The PNG and PVNG in conjunction with SCEAPI and SCEE enable the generation, provisioning, and execution of applications which may be invoked in a serial or concurrent fashion to provide telecommunication services in a distributed fashion across a plurality of PNGs and PVNGs. As an example of the use of the SCEE and SCEAPI, the PVNG may be used to develop applications for the public network by utilizing SCEAPI and SCEE in order to provide access to the network elements under the control of the PNG. For example, a service for a public telecommunications network may be formulated on a PVNG using SCEE and relayed via a communication channel to the PNG which will validate the service logic and invoke the requisite capabilities in the underlying public network(s) upon receiving a service invocation request from the PVNG. Alternatively, applications may be developed independently on the PVNG and PNG and invoked via SCEAPI compliant directives from a co-resident application or by an application resident on an alternative PVNG or PNG.

As an example of the use of the SCEE and SCEAPI to provide telecommunication services via the serial or concurrent execution of applications resident on PNGs or PVNGs, upon meeting an initial set of conditional requirements associated with a subscriber's profile such as the time of day, an application resident on a PNG or PVNG may invoke one or more applications resident on an alternative PNG or PVNG via a SCEAPI directive. The alternative PNG or PVNG will validate the request and invoke the requisite capabilities in the underlying public or private networks or other applications or resources resident on the PNG or PVNG in a serial or concurrent fashion pursuant to the SCEAPI compliant commands and parameters provided by the invoking application and pursuant to any incremental conditional requirements defined by service logic and other conditional requirements associated with the invoked applications. This method of providing telecommunication services can be extended in that the alternative PNG or PVNG may elect, pursuant to the execution of service logic, invoke applications resident in a plurality of other alternative PNGs or PVNGs in a concurrent or serial fashion.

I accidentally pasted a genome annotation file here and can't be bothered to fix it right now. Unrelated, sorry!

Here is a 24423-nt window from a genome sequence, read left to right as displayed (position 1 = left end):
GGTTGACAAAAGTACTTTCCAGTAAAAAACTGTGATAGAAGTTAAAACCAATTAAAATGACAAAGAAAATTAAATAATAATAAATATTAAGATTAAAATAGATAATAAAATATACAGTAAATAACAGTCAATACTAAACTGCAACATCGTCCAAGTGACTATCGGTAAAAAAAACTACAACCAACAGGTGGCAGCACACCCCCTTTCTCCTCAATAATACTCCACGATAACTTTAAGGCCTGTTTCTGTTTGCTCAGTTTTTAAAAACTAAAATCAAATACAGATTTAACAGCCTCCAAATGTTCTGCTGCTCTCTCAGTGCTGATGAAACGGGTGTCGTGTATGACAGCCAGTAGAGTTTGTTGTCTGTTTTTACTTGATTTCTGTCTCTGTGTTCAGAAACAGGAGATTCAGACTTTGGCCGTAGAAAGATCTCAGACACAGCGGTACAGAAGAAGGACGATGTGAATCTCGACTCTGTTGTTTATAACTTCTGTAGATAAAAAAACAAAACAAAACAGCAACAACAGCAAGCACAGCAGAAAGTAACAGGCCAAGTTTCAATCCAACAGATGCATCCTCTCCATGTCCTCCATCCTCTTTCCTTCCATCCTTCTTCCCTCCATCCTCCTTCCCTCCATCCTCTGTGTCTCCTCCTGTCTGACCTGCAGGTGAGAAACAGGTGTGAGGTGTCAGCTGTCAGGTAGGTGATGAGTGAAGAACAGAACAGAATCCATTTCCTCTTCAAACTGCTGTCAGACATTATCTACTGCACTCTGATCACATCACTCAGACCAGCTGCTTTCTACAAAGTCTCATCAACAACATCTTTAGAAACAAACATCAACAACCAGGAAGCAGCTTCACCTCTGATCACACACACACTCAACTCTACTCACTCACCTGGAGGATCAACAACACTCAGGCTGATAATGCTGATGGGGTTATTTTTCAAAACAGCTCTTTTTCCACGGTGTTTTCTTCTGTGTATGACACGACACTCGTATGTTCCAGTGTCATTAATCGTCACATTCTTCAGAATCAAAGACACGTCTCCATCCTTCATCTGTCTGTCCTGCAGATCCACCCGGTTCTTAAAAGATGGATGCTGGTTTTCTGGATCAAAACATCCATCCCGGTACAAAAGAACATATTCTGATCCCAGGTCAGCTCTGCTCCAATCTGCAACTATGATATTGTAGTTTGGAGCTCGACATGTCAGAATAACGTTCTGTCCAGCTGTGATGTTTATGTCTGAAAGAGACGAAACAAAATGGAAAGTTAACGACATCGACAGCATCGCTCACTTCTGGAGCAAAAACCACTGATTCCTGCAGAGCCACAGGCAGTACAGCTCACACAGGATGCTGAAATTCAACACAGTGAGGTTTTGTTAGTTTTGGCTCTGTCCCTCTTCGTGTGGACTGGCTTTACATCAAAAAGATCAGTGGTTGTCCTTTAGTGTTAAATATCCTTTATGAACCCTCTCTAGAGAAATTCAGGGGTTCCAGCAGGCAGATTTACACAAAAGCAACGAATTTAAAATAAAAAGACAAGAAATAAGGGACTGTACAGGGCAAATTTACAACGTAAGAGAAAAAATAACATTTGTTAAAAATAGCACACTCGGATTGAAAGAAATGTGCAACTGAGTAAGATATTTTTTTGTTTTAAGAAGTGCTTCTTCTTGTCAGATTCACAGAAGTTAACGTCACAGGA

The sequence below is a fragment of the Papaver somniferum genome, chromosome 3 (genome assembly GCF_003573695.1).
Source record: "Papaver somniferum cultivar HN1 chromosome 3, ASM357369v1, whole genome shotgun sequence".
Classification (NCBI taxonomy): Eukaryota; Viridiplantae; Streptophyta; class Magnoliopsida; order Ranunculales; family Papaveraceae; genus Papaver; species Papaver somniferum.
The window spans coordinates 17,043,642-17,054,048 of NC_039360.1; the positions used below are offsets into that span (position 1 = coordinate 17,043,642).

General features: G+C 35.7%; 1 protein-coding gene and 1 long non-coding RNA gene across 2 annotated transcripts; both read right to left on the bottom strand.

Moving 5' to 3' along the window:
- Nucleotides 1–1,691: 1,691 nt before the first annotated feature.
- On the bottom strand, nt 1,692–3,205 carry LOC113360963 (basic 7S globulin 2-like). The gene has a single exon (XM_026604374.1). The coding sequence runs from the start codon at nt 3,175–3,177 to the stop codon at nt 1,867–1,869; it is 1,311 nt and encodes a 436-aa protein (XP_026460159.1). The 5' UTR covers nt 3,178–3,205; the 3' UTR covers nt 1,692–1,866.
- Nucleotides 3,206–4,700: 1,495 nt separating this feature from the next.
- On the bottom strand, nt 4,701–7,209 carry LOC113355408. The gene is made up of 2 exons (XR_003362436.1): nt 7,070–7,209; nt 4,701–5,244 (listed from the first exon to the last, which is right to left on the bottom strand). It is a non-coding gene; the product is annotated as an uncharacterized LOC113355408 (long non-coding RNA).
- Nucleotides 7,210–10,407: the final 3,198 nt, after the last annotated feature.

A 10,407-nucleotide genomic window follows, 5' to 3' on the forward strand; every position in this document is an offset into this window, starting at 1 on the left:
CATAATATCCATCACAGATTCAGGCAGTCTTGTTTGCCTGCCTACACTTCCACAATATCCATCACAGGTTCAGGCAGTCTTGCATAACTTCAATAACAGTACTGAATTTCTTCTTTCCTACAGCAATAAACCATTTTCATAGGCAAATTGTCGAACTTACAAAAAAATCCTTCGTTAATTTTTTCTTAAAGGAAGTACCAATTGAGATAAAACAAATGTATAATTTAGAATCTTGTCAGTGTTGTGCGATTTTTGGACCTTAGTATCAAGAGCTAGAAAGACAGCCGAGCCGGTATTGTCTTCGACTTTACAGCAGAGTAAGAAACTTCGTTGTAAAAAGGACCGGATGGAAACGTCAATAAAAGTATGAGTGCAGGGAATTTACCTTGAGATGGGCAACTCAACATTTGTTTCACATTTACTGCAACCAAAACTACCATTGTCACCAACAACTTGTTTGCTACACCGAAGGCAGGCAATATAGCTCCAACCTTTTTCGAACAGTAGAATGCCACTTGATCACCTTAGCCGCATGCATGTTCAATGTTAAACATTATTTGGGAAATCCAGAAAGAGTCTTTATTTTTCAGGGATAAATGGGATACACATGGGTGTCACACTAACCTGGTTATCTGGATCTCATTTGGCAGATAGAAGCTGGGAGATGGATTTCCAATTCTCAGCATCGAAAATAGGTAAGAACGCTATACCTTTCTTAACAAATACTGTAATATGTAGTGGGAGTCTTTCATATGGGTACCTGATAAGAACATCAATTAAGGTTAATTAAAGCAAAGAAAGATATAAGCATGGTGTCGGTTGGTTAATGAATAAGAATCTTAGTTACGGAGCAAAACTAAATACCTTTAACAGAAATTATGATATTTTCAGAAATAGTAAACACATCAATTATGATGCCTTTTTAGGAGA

The PNG and PVNG in conjunction with SCEE and SCEAPI therefore provides a method of distributing and executing service logic across private and public networks for the generation and provision of telecommunication services via a distributed service creation and execution environment.

BRIEF DESCRIPTION OF THE SEVERAL VIEWS OF THE DRAWINGS

FIG. 1 illustrates a functional block diagram of the public network gateway in accordance with a simplified, non-limiting embodiment of the present invention;